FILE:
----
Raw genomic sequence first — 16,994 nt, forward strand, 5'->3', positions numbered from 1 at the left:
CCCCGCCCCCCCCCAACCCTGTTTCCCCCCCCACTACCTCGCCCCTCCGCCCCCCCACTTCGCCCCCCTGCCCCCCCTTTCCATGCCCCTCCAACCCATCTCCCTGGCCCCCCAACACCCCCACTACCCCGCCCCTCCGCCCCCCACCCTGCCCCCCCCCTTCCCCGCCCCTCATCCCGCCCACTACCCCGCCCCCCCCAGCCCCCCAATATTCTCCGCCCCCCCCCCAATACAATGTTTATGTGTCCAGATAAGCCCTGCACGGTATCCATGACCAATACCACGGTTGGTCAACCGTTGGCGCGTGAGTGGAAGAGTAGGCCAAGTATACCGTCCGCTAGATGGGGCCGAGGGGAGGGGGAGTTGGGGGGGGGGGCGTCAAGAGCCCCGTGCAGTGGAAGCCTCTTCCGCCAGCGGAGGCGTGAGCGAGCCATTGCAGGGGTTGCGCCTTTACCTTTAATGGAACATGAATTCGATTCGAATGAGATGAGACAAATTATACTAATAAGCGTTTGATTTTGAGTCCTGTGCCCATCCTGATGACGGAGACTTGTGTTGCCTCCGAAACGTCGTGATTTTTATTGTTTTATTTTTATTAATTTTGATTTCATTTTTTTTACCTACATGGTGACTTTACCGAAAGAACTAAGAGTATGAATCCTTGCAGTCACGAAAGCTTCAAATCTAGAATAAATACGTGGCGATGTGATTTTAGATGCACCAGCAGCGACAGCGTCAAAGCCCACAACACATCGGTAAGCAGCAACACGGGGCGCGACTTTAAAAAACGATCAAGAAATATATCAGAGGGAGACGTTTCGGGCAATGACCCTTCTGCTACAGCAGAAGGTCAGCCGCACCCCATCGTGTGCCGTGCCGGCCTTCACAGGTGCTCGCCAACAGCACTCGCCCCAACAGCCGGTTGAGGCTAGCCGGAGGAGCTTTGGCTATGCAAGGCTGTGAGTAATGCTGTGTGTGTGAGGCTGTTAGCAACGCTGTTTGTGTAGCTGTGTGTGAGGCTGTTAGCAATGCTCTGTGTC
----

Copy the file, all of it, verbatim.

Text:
Raw genomic sequence first — 16,994 nt, forward strand, 5'->3', positions numbered from 1 at the left:
CCCCGCCCCCCCCCAACCCTGTTTCCCCCCCCACTACCTCGCCCCTCCGCCCCCCCACTTCGCCCCCCTGCCCCCCCTTTCCATGCCCCTCCAACCCATCTCCCTGGCCCCCCAACACCCCCACTACCCCGCCCCTCCGCCCCCCACCCTGCCCCCCCCCTTCCCCGCCCCTCATCCCGCCCACTACCCCGCCCCCCCCAGCCCCCCAATATTCTCCGCCCCCCCCCCAATACAATGTTTATGTGTCCAGATAAGCCCTGCACGGTATCCATGACCAATACCACGGTTGGTCAACCGTTGGCGCGTGAGTGGAAGAGTAGGCCAAGTATACCGTCCGCTAGATGGGGCCGAGGGGAGGGGGAGTTGGGGGGGGGGGCGTCAAGAGCCCCGTGCAGTGGAAGCCTCTTCCGCCAGCGGAGGCGTGAGCGAGCCATTGCAGGGGTTGCGCCTTTACCTTTAATGGAACATGAATTCGATTCGAATGAGATGAGACAAATTATACTAATAAGCGTTTGATTTTGAGTCCTGTGCCCATCCTGATGACGGAGACTTGTGTTGCCTCCGAAACGTCGTGATTTTTATTGTTTTATTTTTATTAATTTTGATTTCATTTTTTTTACCTACATGGTGACTTTACCGAAAGAACTAAGAGTATGAATCCTTGCAGTCACGAAAGCTTCAAATCTAGAATAAATACGTGGCGATGTGATTTTAGATGCACCAGCAGCGACAGCGTCAAAGCCCACAACACATCGGTAAGCAGCAACACGGGGCGCGACTTTAAAAAACGATCAAGAAATATATCAGAGGGAGACGTTTCGGGCAATGACCCTTCTGCTACAGCAGAAGGTCAGCCGCACCCCATCGTGTGCCGTGCCGGCCTTCACAGGTGCTCGCCAACAGCACTCGCCCCAACAGCCGGTTGAGGCTAGCCGGAGGAGCTTTGGCTATGCAAGGCTGTGAGTAATGCTGTGTGTGTGAGGCTGTTAGCAACGCTGTTTGTGTAGCTGTGTGTGAGGCTGTTAGCAATGCTCTGTGTC